#solo12SMC Social media use creates a parallel, virtual conference which frees content to the world. How do you measure conference impact?
We also received comments from remote participants:
which led to some discussion in the room which was relayed to Twitter:
Are people who listen to events on twitter freeloading by virtually lurking? #solo12SMC
A number of other concerns about event amplification were raised:
#solo12SMC Is using twitter at conferences more alienating than helpful? Not everyone has a device to tweet from!
If you have gone to the trouble to get everyone in one place at one time, they should talk to each other, not tweet in isolation #solo12SMC
I have to admit that since I was the session facilitator, I was not able to engage with this Twitter discussion at the time. The use of Twitter seems to provide a higher bandwidth at such events, in which discussions would normally have to be mediated by the facilitator or speaker. An advantage of having an archive of tweets, rather than regarding tweets as disposal and not to be viewed after they have been posted, is being able to see the issues raised, reflect on them and respond to them.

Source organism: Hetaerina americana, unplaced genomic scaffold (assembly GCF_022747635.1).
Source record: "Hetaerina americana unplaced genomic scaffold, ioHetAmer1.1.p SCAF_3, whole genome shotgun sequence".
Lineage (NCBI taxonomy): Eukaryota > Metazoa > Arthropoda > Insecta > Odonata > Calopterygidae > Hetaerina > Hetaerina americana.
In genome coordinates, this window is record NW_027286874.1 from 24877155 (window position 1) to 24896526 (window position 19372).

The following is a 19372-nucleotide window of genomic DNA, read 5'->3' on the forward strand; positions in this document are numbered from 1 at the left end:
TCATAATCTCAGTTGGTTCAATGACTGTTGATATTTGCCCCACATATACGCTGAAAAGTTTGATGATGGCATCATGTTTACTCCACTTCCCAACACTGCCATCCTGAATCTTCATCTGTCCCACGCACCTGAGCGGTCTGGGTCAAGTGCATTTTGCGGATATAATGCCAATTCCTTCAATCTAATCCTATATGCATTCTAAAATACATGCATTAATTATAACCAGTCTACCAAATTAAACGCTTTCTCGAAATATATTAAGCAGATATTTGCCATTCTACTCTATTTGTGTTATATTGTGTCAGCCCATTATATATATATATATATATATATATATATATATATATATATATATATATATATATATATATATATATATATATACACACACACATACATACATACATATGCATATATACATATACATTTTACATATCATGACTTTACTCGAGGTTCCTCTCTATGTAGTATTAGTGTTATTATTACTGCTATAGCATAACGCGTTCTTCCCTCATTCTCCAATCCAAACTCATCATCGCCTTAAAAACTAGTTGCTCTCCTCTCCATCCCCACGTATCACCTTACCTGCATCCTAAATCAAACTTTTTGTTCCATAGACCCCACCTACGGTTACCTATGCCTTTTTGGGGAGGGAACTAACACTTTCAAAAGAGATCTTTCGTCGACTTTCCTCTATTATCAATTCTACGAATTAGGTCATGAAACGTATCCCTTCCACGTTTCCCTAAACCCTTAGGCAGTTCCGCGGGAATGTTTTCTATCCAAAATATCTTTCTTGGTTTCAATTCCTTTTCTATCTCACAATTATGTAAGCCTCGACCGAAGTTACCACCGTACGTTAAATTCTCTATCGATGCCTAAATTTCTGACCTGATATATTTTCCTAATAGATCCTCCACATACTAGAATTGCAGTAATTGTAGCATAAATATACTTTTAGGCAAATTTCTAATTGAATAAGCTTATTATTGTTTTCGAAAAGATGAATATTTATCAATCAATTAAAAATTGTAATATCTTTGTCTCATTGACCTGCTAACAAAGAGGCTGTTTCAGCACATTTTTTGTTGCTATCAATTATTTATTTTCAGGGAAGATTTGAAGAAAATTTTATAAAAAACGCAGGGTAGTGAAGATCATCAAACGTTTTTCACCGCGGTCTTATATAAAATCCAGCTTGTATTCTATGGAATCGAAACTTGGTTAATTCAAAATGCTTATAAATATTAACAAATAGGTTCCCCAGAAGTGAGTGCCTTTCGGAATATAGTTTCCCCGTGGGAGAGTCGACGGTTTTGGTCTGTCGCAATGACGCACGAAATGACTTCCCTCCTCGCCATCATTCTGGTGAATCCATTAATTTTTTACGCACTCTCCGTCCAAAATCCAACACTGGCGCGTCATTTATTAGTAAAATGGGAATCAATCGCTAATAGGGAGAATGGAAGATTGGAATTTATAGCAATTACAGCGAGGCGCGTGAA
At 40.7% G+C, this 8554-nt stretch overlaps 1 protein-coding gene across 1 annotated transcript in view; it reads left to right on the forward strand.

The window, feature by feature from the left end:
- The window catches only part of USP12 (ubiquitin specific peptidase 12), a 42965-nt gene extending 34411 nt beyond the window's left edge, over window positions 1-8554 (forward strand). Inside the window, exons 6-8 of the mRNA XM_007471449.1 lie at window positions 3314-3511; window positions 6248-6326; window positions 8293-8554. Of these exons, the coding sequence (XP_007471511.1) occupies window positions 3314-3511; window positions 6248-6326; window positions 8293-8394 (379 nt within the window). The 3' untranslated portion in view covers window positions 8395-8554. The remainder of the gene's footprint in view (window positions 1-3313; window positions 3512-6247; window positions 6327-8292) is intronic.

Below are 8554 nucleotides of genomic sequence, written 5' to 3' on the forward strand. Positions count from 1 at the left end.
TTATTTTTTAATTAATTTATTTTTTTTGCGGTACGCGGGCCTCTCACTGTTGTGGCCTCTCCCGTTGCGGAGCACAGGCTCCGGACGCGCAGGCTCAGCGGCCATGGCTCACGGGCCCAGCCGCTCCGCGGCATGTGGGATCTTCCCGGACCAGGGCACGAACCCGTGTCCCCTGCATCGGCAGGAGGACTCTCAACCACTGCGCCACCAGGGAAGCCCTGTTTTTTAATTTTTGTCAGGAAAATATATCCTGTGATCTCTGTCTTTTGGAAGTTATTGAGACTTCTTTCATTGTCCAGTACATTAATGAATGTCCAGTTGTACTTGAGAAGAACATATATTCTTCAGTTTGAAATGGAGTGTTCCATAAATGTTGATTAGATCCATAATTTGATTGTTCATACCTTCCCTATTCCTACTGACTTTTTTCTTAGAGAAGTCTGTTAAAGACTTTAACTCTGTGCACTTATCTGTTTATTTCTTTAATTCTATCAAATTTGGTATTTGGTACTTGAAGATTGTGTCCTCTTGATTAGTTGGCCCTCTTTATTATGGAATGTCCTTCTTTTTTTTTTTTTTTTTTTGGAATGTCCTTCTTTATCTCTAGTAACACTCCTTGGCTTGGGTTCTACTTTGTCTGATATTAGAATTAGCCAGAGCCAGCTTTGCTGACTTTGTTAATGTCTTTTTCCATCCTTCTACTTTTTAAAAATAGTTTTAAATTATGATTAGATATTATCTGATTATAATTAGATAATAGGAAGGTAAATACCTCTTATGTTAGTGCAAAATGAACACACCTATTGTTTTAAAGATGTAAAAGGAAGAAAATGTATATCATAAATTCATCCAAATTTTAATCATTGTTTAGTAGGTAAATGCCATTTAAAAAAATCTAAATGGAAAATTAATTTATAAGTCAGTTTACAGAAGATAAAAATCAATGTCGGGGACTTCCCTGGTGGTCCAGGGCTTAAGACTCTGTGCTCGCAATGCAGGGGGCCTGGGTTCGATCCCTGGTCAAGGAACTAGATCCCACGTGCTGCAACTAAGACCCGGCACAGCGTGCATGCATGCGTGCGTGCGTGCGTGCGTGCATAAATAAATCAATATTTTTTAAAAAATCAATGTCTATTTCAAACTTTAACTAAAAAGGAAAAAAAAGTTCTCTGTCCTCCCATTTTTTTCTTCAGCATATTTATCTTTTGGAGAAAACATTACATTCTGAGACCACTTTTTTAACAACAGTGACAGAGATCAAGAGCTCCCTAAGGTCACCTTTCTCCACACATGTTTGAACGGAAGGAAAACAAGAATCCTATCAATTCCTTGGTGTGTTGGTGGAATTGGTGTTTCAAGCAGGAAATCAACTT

Responding to the Issues
The amplified event ‘free-loaders’
Are those who participate in amplified events ‘free-loaders’? Does the time and energy spent in setting up an amplified event environment detract from effort which could be spent in supporting the local audience, especially if the local participants have had to pay to attend? This topic was addressed earlier this year in a post entitled Streaming of IWMW 2012 Plenary Talks – But Who Pays?
The post gave an example of how one former attendee at IWMW events was unable to attend last year’s event as she was away on maternity leave. However since a live video stream was available she was able to keep up-to-date with developments and engage in discussions on Twitter whilst, as shown, still holding her baby. Rather than free-loading, this provides an example of how amplification of an event can help members of the community to maintain their links with the community. This example was for someone on maternity leave, but it could equally apply for those may may be too ill to attend or even those who do not have the finances to pay the event fee or the associated travel